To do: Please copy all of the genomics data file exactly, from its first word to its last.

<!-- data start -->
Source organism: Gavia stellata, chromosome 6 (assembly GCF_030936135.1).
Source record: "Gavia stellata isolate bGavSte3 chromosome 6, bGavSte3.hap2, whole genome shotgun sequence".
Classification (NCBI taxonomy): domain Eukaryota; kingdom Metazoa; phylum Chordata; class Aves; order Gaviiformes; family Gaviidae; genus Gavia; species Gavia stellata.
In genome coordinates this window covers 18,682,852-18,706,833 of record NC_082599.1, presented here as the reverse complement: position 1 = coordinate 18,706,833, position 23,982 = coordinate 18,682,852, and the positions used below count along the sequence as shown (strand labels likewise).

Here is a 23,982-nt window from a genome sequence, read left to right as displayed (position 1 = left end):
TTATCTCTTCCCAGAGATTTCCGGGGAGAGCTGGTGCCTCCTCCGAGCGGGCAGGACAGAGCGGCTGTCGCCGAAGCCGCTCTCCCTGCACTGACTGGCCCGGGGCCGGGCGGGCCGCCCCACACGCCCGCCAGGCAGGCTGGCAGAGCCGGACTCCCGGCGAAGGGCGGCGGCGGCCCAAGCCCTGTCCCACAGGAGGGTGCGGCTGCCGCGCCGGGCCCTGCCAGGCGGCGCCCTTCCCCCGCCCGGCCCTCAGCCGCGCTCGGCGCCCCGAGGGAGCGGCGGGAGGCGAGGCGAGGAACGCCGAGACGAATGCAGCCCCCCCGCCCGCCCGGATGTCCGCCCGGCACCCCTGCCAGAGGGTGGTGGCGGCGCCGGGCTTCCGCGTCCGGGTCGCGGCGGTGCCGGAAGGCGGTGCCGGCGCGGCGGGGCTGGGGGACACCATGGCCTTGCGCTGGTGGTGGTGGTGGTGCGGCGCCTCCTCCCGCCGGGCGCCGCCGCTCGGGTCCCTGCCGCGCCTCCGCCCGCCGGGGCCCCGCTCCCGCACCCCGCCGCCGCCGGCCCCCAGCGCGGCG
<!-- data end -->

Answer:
Source organism: Gavia stellata, chromosome 6 (assembly GCF_030936135.1).
Source record: "Gavia stellata isolate bGavSte3 chromosome 6, bGavSte3.hap2, whole genome shotgun sequence".
Classification (NCBI taxonomy): domain Eukaryota; kingdom Metazoa; phylum Chordata; class Aves; order Gaviiformes; family Gaviidae; genus Gavia; species Gavia stellata.
In genome coordinates this window covers 18,682,852-18,706,833 of record NC_082599.1, presented here as the reverse complement: position 1 = coordinate 18,706,833, position 23,982 = coordinate 18,682,852, and the positions used below count along the sequence as shown (strand labels likewise).

Here is a 23,982-nt window from a genome sequence, read left to right as displayed (position 1 = left end):
TTATCTCTTCCCAGAGATTTCCGGGGAGAGCTGGTGCCTCCTCCGAGCGGGCAGGACAGAGCGGCTGTCGCCGAAGCCGCTCTCCCTGCACTGACTGGCCCGGGGCCGGGCGGGCCGCCCCACACGCCCGCCAGGCAGGCTGGCAGAGCCGGACTCCCGGCGAAGGGCGGCGGCGGCCCAAGCCCTGTCCCACAGGAGGGTGCGGCTGCCGCGCCGGGCCCTGCCAGGCGGCGCCCTTCCCCCGCCCGGCCCTCAGCCGCGCTCGGCGCCCCGAGGGAGCGGCGGGAGGCGAGGCGAGGAACGCCGAGACGAATGCAGCCCCCCCGCCCGCCCGGATGTCCGCCCGGCACCCCTGCCAGAGGGTGGTGGCGGCGCCGGGCTTCCGCGTCCGGGTCGCGGCGGTGCCGGAAGGCGGTGCCGGCGCGGCGGGGCTGGGGGACACCATGGCCTTGCGCTGGTGGTGGTGGTGGTGCGGCGCCTCCTCCCGCCGGGCGCCGCCGCTCGGGTCCCTGCCGCGCCTCCGCCCGCCGGGGCCCCGCTCCCGCACCCCGCCGCCGCCGGCCCCCAGCGCGGCG